A new ESA giant in Australia
Construction has begun in Australia on ESA’s fourth deep-space antenna, which will help fill a gap in supporting communications and data download for upcoming missions exploring our Solar System, studying our Universe and protecting Earth from solar hazards and risky asteroids.
ESA representatives met with representatives from Australia’s national and regional governments and from the Australian Space Agency today, 16 June, to kick off active construction of the new antenna located at ESA’s existing New Norcia ground station, 140 kilometres north of Perth, Western Australia. The Australian Space Agency is providing local and financial support to the project.
ESA’s deep-space antennas are used to send commands and receive information and science data from missions venturing far from Earth – to the Moon, the Sun, distant planets or even asteroids.
The three existing deep-space antennas in ESA’s global tracking station network – Estrack – are located roughly 120 degrees apart in longitude at locations in Australia, Spain and Argentina. Together, they provide continuous coverage to spacecraft almost anywhere in the Solar System.
ESA is now constructing a fourth 35 m-diameter antenna in order to meet the rising demand for communication bandwidth as the Agency prepares and launches a new generation of deep-space and space safety missions. With global coverage already achieved, the decision was made to build a second deep-space antenna at the existing Australian site.
“The new antenna will ensure Europe’s continued autonomous capacity to fly pioneering exploratory missions as well as to support upcoming space safety missions including Hera and Vigil,” says ESA Director General Josef Aschbacher. “It will also strengthen ESA’s important relationship with Australia while helping ensure we always get the most science out of every mission.”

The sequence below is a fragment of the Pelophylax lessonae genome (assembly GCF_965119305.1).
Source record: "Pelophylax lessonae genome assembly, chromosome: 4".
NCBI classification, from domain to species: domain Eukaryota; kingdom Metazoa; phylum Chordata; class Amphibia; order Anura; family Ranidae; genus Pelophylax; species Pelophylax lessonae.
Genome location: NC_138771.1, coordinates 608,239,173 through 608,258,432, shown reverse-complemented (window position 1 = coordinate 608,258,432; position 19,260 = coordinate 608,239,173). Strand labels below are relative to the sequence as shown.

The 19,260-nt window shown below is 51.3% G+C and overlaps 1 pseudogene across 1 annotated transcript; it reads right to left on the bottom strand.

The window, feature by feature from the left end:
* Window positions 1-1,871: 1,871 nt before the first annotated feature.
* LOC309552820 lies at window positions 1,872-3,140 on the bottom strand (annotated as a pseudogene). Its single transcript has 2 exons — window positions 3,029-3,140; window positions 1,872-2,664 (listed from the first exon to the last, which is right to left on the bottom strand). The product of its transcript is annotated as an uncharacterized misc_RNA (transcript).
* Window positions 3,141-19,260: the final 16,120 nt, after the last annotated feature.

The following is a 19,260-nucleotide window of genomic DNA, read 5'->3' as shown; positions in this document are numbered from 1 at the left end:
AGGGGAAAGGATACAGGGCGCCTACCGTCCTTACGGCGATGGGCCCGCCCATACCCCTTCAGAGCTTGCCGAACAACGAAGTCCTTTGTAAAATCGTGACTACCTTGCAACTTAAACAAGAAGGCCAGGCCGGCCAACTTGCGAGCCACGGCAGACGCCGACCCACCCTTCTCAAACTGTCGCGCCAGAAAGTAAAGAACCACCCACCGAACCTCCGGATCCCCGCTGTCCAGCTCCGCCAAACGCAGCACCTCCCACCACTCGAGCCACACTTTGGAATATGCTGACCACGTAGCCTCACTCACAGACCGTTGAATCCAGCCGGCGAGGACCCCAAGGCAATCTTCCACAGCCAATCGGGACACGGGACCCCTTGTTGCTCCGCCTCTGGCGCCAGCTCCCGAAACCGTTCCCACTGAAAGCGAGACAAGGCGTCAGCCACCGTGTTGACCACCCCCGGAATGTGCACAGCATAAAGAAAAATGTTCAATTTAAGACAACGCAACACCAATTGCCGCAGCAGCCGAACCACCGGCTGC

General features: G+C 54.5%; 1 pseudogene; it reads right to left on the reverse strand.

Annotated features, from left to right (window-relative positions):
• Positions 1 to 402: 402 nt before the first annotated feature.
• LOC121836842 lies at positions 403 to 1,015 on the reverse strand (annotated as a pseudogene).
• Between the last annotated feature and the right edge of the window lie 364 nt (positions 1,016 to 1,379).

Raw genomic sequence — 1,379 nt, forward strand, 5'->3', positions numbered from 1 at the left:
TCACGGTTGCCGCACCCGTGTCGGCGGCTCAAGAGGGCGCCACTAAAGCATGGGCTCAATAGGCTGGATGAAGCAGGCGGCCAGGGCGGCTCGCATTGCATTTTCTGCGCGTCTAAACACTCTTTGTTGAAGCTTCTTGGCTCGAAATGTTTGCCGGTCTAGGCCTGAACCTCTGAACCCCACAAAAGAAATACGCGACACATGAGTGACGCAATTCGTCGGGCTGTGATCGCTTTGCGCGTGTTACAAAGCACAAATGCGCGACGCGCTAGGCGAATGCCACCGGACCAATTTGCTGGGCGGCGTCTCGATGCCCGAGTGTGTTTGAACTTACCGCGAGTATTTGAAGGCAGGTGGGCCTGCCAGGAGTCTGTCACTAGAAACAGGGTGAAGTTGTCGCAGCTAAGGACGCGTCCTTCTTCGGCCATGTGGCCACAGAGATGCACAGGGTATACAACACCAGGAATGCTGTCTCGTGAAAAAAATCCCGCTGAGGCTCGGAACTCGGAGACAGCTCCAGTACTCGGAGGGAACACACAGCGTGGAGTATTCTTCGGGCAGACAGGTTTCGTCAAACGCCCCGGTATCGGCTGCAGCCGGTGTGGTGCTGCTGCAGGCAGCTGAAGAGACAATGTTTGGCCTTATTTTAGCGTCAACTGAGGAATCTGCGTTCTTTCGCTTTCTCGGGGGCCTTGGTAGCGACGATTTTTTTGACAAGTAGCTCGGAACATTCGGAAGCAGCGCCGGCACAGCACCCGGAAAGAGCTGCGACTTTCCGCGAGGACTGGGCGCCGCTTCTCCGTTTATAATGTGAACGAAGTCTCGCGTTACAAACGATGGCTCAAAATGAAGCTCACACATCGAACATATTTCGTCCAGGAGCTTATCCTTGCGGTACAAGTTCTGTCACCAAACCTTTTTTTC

“The Australian Space Agency is excited to deepen our relationship with ESA, as we look to continue to grow the local space sector,” says Enrico Palermo, Head of the Australian Space Agency. “This project will extend Australia and Western Australia’s pedigree and heritage in deep space communications, which can be traced right back to the 1950s. It will also unlock the exchange of new technical know-how, as Australian suppliers help design, develop and test the antenna.”
From down under to new frontiers
From the new antenna in Australia, signals will be sent across interplanetary space, past the orbit of Mars, to the Jupiter system as ESA’s upcoming Juice spacecraft navigates its complex journey to Jupiter’s icy moons – Ganymede, Europa and Calisto. Set to launch in 2023, Juice will embark on a mission to help scientists answer important questions, such as whether life could have – or has – emerged elsewhere in the Solar System.
It will also support the Agency’s Euclid space telescope, also due to launch next year, on its mission to illuminate the true nature of dark matter and dark energy by observing billions of galaxies as far as 10 billion light-years from Earth.
Turning towards the Sun, the antenna will support ESA’s Vigil space weather mission. Due to launch at the end of the decade, Vigil will monitor our active and unpredictable star from a special vantage point that enables it to provide operators of spacecraft and vulnerable infrastructure on Earth – such as power grids – with advance warning on potentially dangerous solar flares.
A boost to Europe, Australia and the world
The Agency’s Estrack ground station network is a cornerstone of ESA’s international cooperation. The Agency has promoted and adopted internationally recognised technical standards that allow it to provide coverage on a cross-services basis to spacecraft from partner space agencies such as NASA and JAXA. In exchange, these partners provide equivalent support for ESA missions and activities.
The antennas in the network are operated around the clock from ESA’s ESOC mission control centre in Darmstadt, Germany.
“Estrack is at the core of the mission operations infrastructure developed and operated by teams at ESOC,” says Rolf Densing, ESA Director of Operations. “Our tracking stations are critical in enabling ESA to fly first-of-their-kind astronomy, exploration and space safety missions.”
The decision to construct the antenna at ESA’s existing New Norcia station was announced in April 2021. Since then, work has been underway to define the exact location for the new antenna and to upgrade the necessary infrastructure such as roads, power and data. Construction is now underway, led by prime co-contractors Thales Alenia Space from France and Schwartz Hautmont Construcciones Metálicas from Spain, and is due for completion in late-2024. The antenna is due to enter operation in early-2025.
Australia’s national science agency, CSIRO, has been ESA’s local partner for operations and maintenance since 2019 and will likewise be responsible for the additional new antenna.